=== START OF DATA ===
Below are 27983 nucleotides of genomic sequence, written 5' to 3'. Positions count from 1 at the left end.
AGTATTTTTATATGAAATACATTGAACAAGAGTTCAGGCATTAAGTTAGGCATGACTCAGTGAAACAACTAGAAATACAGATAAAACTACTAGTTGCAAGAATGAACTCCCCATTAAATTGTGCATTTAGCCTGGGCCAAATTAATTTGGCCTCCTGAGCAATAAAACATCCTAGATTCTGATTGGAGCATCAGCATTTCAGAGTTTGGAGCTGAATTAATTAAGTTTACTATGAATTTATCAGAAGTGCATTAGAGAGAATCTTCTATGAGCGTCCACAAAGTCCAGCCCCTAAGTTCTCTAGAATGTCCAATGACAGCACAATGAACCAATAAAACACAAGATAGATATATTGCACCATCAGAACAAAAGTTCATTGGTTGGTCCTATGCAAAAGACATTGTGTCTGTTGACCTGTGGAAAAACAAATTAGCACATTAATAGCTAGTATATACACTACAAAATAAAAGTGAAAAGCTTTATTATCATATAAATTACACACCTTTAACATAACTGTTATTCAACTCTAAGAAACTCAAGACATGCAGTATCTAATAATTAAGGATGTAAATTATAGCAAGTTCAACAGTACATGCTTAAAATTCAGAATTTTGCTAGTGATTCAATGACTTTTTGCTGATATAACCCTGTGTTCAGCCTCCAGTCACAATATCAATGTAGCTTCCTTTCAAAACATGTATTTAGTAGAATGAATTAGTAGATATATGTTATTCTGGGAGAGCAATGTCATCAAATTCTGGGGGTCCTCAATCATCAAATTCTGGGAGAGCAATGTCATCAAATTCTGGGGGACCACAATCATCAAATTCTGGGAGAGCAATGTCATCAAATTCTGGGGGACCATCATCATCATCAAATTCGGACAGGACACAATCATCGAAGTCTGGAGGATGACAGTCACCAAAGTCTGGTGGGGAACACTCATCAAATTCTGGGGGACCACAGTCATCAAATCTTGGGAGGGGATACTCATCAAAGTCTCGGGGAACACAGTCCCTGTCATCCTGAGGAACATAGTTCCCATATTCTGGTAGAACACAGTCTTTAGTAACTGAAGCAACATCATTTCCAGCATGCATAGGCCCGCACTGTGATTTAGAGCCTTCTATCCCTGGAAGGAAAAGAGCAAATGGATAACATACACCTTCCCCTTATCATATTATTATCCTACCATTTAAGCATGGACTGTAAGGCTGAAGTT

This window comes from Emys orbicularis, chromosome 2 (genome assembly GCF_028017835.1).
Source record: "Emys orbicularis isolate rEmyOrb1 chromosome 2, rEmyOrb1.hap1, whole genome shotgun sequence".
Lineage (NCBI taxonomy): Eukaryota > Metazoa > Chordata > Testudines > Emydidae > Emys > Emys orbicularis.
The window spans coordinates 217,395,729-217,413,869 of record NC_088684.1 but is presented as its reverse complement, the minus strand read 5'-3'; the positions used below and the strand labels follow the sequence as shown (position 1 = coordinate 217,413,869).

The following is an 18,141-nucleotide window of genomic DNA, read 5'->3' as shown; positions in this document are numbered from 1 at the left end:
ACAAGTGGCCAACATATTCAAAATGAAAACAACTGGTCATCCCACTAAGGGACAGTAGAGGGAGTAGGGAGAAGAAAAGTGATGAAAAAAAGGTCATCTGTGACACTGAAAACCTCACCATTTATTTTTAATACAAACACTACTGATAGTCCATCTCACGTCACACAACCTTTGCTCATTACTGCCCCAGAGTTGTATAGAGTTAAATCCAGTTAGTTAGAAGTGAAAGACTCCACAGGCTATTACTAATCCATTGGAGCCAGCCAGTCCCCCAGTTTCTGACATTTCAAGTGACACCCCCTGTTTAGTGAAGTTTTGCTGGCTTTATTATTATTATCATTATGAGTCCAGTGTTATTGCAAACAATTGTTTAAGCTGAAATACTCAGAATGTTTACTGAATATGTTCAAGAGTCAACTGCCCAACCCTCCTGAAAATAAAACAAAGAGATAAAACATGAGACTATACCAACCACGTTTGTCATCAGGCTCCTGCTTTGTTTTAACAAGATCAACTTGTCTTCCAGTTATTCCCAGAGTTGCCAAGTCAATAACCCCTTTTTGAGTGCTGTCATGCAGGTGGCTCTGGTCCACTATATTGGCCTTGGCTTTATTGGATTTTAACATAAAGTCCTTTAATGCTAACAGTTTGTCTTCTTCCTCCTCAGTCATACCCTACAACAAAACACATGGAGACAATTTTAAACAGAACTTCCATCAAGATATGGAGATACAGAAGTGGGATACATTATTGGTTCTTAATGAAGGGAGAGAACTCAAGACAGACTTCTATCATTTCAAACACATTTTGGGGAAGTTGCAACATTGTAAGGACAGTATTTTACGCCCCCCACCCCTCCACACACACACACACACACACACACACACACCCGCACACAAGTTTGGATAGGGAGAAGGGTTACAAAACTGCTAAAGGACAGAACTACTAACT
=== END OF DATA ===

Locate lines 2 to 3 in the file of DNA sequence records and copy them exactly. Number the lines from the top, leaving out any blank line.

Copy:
AGTATTTTTATATGAAATACATTGAACAAGAGTTCAGGCATTAAGTTAGGCATGACTCAGTGAAACAACTAGAAATACAGATAAAACTACTAGTTGCAAGAATGAACTCCCCATTAAATTGTGCATTTAGCCTGGGCCAAATTAATTTGGCCTCCTGAGCAATAAAACATCCTAGATTCTGATTGGAGCATCAGCATTTCAGAGTTTGGAGCTGAATTAATTAAGTTTACTATGAATTTATCAGAAGTGCATTAGAGAGAATCTTCTATGAGCGTCCACAAAGTCCAGCCCCTAAGTTCTCTAGAATGTCCAATGACAGCACAATGAACCAATAAAACACAAGATAGATATATTGCACCATCAGAACAAAAGTTCATTGGTTGGTCCTATGCAAAAGACATTGTGTCTGTTGACCTGTGGAAAAACAAATTAGCACATTAATAGCTAGTATATACACTACAAAATAAAAGTGAAAAGCTTTATTATCATATAAATTACACACCTTTAACATAACTGTTATTCAACTCTAAGAAACTCAAGACATGCAGTATCTAATAATTAAGGATGTAAATTATAGCAAGTTCAACAGTACATGCTTAAAATTCAGAATTTTGCTAGTGATTCAATGACTTTTTGCTGATATAACCCTGTGTTCAGCCTCCAGTCACAATATCAATGTAGCTTCCTTTCAAAACATGTATTTAGTAGAATGAATTAGTAGATATATGTTATTCTGGGAGAGCAATGTCATCAAATTCTGGGGGTCCTCAATCATCAAATTCTGGGAGAGCAATGTCATCAAATTCTGGGGGACCACAATCATCAAATTCTGGGAGAGCAATGTCATCAAATTCTGGGGGACCATCATCATCATCAAATTCGGACAGGACACAATCATCGAAGTCTGGAGGATGACAGTCACCAAAGTCTGGTGGGGAACACTCATCAAATTCTGGGGGACCACAGTCATCAAATCTTGGGAGGGGATACTCATCAAAGTCTCGGGGAACACAGTCCCTGTCATCCTGAGGAACATAGTTCCCATATTCTGGTAGAACACAGTCTTTAGTAACTGAAGCAACATCATTTCCAGCATGCATAGGCCCGCACTGTGATTTAGAGCCTTCTATCCCTGGAAGGAAAAGAGCAAATGGATAACATACACCTTCCCCTTATCATATTATTATCCTACCATTTAAGCATGGACTGTAAGGCTGAAGTT

This window comes from Emys orbicularis, chromosome 2 (genome assembly GCF_028017835.1).